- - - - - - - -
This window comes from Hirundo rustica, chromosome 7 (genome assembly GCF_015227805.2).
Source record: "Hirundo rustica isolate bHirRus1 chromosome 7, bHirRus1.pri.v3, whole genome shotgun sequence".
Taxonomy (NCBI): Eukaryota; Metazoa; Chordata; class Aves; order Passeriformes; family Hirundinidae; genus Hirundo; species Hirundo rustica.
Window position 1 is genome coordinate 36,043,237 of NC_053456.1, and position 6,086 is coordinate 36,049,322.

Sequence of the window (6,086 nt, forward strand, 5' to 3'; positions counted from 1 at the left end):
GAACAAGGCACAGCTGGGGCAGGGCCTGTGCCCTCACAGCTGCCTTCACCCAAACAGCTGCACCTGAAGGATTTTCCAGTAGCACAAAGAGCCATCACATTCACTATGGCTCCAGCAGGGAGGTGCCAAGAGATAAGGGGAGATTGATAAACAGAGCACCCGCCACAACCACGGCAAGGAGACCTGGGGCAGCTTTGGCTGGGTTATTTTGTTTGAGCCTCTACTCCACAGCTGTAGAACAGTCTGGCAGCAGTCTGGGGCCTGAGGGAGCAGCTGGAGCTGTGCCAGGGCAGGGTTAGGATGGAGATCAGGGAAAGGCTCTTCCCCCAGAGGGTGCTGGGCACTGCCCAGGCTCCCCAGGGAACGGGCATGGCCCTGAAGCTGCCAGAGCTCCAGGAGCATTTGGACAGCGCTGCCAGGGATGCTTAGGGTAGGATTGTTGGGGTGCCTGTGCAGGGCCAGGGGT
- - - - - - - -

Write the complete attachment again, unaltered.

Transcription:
This window comes from Hirundo rustica, chromosome 7 (genome assembly GCF_015227805.2).
Source record: "Hirundo rustica isolate bHirRus1 chromosome 7, bHirRus1.pri.v3, whole genome shotgun sequence".
Taxonomy (NCBI): Eukaryota; Metazoa; Chordata; class Aves; order Passeriformes; family Hirundinidae; genus Hirundo; species Hirundo rustica.
Window position 1 is genome coordinate 36,043,237 of NC_053456.1, and position 6,086 is coordinate 36,049,322.

Sequence of the window (6,086 nt, forward strand, 5' to 3'; positions counted from 1 at the left end):
GAACAAGGCACAGCTGGGGCAGGGCCTGTGCCCTCACAGCTGCCTTCACCCAAACAGCTGCACCTGAAGGATTTTCCAGTAGCACAAAGAGCCATCACATTCACTATGGCTCCAGCAGGGAGGTGCCAAGAGATAAGGGGAGATTGATAAACAGAGCACCCGCCACAACCACGGCAAGGAGACCTGGGGCAGCTTTGGCTGGGTTATTTTGTTTGAGCCTCTACTCCACAGCTGTAGAACAGTCTGGCAGCAGTCTGGGGCCTGAGGGAGCAGCTGGAGCTGTGCCAGGGCAGGGTTAGGATGGAGATCAGGGAAAGGCTCTTCCCCCAGAGGGTGCTGGGCACTGCCCAGGCTCCCCAGGGAACGGGCATGGCCCTGAAGCTGCCAGAGCTCCAGGAGCATTTGGACAGCGCTGCCAGGGATGCTTAGGGTAGGATTGTTGGGGTGCCTGTGCAGGGCCAGGGGT